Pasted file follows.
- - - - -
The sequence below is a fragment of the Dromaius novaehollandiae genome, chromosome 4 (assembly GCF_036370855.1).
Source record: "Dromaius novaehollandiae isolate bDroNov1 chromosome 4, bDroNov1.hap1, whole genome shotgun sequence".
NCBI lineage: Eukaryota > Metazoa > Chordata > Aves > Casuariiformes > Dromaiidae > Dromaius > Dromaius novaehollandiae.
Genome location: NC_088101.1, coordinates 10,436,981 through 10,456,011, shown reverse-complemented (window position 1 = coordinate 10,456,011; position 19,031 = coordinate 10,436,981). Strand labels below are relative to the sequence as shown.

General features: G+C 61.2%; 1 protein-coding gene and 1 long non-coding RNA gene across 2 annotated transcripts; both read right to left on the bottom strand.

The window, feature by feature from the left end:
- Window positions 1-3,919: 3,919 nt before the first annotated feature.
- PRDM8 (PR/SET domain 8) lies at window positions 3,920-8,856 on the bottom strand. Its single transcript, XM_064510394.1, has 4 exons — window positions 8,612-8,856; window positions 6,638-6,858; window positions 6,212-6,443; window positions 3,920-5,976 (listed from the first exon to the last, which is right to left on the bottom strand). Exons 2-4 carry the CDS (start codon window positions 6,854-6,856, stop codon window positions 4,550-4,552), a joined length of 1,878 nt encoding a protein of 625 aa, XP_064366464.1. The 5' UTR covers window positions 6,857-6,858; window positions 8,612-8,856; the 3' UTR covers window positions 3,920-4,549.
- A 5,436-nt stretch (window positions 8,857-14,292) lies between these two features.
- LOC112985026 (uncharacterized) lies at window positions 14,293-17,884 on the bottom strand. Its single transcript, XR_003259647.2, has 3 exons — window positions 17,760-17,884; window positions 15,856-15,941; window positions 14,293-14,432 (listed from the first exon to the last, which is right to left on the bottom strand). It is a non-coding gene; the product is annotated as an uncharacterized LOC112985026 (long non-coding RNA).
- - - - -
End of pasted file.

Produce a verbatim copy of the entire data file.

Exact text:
The sequence below is a fragment of the Dromaius novaehollandiae genome, chromosome 4 (assembly GCF_036370855.1).
Source record: "Dromaius novaehollandiae isolate bDroNov1 chromosome 4, bDroNov1.hap1, whole genome shotgun sequence".
NCBI lineage: Eukaryota > Metazoa > Chordata > Aves > Casuariiformes > Dromaiidae > Dromaius > Dromaius novaehollandiae.
Genome location: NC_088101.1, coordinates 10,436,981 through 10,456,011, shown reverse-complemented (window position 1 = coordinate 10,456,011; position 19,031 = coordinate 10,436,981). Strand labels below are relative to the sequence as shown.

General features: G+C 61.2%; 1 protein-coding gene and 1 long non-coding RNA gene across 2 annotated transcripts; both read right to left on the bottom strand.

The window, feature by feature from the left end:
- Window positions 1-3,919: 3,919 nt before the first annotated feature.
- PRDM8 (PR/SET domain 8) lies at window positions 3,920-8,856 on the bottom strand. Its single transcript, XM_064510394.1, has 4 exons — window positions 8,612-8,856; window positions 6,638-6,858; window positions 6,212-6,443; window positions 3,920-5,976 (listed from the first exon to the last, which is right to left on the bottom strand). Exons 2-4 carry the CDS (start codon window positions 6,854-6,856, stop codon window positions 4,550-4,552), a joined length of 1,878 nt encoding a protein of 625 aa, XP_064366464.1. The 5' UTR covers window positions 6,857-6,858; window positions 8,612-8,856; the 3' UTR covers window positions 3,920-4,549.
- A 5,436-nt stretch (window positions 8,857-14,292) lies between these two features.
- LOC112985026 (uncharacterized) lies at window positions 14,293-17,884 on the bottom strand. Its single transcript, XR_003259647.2, has 3 exons — window positions 17,760-17,884; window positions 15,856-15,941; window positions 14,293-14,432 (listed from the first exon to the last, which is right to left on the bottom strand). It is a non-coding gene; the product is annotated as an uncharacterized LOC112985026 (long non-coding RNA).